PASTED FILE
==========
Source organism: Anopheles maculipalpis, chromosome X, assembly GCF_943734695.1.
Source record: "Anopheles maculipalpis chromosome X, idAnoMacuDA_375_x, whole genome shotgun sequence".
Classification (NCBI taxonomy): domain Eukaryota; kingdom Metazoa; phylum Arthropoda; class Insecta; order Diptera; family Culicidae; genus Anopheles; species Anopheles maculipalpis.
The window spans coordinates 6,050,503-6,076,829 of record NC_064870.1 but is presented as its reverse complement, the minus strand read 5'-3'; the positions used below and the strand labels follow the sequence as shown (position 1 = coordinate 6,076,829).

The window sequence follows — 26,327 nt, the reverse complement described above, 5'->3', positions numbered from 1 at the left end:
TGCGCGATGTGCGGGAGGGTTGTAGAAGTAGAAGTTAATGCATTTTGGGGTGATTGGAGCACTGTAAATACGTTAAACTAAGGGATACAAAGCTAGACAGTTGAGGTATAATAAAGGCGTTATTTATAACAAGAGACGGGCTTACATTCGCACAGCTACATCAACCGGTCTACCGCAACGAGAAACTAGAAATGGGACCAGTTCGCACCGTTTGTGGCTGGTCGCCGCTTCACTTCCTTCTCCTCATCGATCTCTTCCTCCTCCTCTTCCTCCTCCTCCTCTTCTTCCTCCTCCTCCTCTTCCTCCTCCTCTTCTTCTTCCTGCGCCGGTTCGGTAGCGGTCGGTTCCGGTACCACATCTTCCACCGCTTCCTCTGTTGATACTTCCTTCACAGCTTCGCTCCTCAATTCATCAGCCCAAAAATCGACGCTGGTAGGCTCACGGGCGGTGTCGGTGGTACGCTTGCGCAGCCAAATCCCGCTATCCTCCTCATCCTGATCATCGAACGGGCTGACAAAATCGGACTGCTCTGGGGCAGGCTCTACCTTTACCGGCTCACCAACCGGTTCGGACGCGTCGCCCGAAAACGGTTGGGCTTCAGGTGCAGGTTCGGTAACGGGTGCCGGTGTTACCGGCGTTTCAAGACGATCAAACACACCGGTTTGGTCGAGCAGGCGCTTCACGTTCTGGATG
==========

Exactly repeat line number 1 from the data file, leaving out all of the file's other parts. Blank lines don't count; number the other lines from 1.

Source organism: Anopheles maculipalpis, chromosome X, assembly GCF_943734695.1.